Yeah. My back feels good. My foot feels good. Past years here, I’ve been going home with pain so I’m alright.
Connect with Mike!
2014 Truck Series Post-Race Quotes: Daytona (Exclusives)
posted by Thomas Bowles
Saturday February 22, 2014
When you’re on the outside like that, how frustrating is it?
It’s so hard. Timothy Peters has won here. Kyle Busch has won everywhere. Ron Hornaday has been running Trucks forever, probably before I was even born. I was surrounded by veterans there, and like I told them I don’t have a rookie stripe but I’m a rookie. This is only my fourth Truck race ever, my fourth superspeedway race, and man, I figured out when the 17 got up in front of me, I pushed him. And as soon as I pushed him, he took off. And I went with him. And I just kept doing it, and before I knew it, he was leading. And I saw Ron in my mirror, backed up to him, and if it wasn’t for him, I don’t know what would have happened. I gotta thank him big time for that. That was a true teammate move right there. I really appreciate that. He just bounced off me and we got to the front. I tried my hardest to sidedraft Kyle. I was probably touching his door.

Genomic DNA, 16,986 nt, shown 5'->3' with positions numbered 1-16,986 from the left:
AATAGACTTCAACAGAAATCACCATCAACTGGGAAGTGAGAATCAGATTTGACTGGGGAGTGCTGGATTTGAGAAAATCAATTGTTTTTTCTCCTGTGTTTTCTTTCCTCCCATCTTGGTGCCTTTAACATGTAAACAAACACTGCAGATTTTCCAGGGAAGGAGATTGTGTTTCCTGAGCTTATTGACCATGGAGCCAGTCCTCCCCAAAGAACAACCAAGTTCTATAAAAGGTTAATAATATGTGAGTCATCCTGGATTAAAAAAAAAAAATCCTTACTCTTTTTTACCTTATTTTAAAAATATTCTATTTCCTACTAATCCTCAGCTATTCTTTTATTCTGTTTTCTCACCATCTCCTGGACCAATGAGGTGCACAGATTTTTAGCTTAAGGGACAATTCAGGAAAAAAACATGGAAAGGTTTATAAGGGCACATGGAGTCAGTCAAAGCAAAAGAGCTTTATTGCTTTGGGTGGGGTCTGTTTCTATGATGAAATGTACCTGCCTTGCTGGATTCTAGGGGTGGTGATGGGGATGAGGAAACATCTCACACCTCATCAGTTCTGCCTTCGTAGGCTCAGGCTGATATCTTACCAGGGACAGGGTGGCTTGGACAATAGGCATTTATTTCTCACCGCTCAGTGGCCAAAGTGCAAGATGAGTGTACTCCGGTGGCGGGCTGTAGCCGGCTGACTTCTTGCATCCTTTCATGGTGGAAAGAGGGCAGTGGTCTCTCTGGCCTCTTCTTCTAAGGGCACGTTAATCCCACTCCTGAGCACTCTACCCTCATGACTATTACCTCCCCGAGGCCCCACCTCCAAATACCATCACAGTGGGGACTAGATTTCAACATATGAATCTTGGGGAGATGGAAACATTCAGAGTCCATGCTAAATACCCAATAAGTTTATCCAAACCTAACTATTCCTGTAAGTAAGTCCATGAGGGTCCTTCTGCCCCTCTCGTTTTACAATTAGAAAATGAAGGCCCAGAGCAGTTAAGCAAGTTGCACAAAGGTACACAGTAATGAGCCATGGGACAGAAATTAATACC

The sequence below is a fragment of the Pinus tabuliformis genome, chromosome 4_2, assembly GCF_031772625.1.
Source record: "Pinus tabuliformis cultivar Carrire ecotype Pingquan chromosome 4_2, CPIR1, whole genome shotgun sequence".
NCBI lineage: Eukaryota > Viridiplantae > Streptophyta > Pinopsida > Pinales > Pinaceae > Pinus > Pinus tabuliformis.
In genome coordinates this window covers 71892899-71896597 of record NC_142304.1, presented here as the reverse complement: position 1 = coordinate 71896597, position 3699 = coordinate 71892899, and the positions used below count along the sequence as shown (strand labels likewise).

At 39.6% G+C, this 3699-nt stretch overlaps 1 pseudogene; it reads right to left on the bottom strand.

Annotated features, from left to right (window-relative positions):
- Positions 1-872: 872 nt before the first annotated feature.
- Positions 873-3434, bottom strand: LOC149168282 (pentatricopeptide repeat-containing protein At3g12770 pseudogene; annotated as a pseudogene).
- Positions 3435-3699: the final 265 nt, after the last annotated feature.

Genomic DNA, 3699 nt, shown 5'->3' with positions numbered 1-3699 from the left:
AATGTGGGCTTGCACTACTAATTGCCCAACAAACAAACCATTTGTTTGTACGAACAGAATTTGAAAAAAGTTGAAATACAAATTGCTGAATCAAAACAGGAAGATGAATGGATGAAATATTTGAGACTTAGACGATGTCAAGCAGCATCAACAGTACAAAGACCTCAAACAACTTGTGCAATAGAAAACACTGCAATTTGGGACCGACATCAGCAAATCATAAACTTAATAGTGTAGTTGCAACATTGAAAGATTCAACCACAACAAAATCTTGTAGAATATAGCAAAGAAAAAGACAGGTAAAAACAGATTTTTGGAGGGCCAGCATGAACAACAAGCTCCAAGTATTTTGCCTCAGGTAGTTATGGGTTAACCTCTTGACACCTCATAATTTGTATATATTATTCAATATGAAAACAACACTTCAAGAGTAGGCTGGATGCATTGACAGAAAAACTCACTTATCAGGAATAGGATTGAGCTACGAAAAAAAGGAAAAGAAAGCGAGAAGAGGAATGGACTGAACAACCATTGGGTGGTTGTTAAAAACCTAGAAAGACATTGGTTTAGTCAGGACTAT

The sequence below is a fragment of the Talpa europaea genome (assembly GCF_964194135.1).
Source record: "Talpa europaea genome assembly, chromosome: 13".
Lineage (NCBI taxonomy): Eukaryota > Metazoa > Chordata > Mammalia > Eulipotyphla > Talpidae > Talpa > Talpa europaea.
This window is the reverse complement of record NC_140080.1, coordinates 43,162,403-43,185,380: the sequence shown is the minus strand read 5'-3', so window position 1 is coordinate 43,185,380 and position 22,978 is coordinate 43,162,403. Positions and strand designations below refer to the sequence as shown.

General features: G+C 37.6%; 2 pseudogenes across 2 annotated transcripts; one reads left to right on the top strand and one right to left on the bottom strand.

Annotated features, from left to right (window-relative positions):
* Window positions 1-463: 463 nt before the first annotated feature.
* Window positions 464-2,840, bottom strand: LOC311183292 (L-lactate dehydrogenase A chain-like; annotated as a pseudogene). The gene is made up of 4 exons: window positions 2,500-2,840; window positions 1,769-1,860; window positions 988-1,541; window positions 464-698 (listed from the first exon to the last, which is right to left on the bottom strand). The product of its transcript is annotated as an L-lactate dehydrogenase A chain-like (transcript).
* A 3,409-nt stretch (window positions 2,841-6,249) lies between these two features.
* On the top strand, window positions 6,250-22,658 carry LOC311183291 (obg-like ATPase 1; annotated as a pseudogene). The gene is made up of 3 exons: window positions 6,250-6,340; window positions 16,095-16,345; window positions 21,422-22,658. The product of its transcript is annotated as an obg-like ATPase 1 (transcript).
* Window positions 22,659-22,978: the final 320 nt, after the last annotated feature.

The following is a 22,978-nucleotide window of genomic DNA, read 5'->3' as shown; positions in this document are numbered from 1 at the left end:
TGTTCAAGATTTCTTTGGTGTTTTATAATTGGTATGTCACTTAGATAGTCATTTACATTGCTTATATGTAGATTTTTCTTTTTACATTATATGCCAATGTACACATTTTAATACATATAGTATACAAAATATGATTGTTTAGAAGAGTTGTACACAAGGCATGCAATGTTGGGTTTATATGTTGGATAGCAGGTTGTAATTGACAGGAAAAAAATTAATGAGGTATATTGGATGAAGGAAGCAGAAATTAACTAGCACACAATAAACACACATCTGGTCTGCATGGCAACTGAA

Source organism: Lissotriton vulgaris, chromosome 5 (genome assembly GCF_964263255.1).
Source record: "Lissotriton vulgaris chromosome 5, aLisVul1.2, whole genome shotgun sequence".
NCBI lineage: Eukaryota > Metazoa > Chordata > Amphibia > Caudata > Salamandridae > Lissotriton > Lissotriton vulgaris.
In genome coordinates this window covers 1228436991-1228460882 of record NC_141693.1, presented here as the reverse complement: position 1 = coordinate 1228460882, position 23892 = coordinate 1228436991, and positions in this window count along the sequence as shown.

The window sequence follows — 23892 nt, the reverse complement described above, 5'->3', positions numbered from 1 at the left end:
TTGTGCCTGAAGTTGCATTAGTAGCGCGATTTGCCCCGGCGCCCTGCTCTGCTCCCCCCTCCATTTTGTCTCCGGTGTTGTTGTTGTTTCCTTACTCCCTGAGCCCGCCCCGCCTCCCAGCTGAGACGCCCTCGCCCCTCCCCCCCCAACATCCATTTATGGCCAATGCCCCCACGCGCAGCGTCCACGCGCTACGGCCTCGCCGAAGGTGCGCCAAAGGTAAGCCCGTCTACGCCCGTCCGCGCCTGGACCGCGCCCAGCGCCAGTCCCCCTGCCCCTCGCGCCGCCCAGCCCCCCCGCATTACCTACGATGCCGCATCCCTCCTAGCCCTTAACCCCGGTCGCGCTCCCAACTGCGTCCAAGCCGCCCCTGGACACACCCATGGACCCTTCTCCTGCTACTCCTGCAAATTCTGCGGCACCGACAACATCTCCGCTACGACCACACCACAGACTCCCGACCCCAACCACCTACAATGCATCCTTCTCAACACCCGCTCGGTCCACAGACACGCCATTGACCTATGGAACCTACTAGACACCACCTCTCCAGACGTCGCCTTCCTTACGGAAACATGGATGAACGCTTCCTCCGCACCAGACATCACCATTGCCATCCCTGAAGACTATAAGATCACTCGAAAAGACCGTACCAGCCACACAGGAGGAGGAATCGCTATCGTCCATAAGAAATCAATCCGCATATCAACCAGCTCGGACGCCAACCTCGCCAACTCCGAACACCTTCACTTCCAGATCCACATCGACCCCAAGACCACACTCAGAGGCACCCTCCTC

Top 5 in the No. 30 truck. This deal come together at the last minute, but you had a heck of a truck. Tell us about your night.
Yeah, I’ve got to thank Turner Scott Motorsports. The guys worked so hard on this Rheem Comfort Products Chevrolet. Exciting! Just got hung up on the outside and had to wait for my teammate there to catch up. And then he got to the bottom, so… I got the old 32 and started pushing ol’ Ryan to the front. So, it’s not bad. We’ll take it. You just don’t want to step over that boundary. You don’t know how far to push and shove. We bumped about six times down the straightaway without latching onto them. Hopefully, that was OK and we came home with a top 5.
Connect with Mike!
Check in with Matt and Jay on their site at CareyandCoffey.com.
Jeff Meyer · Friday March 8, 2013
Yeah, yeah, I know he didn’t quite put it in those words but he might as well have!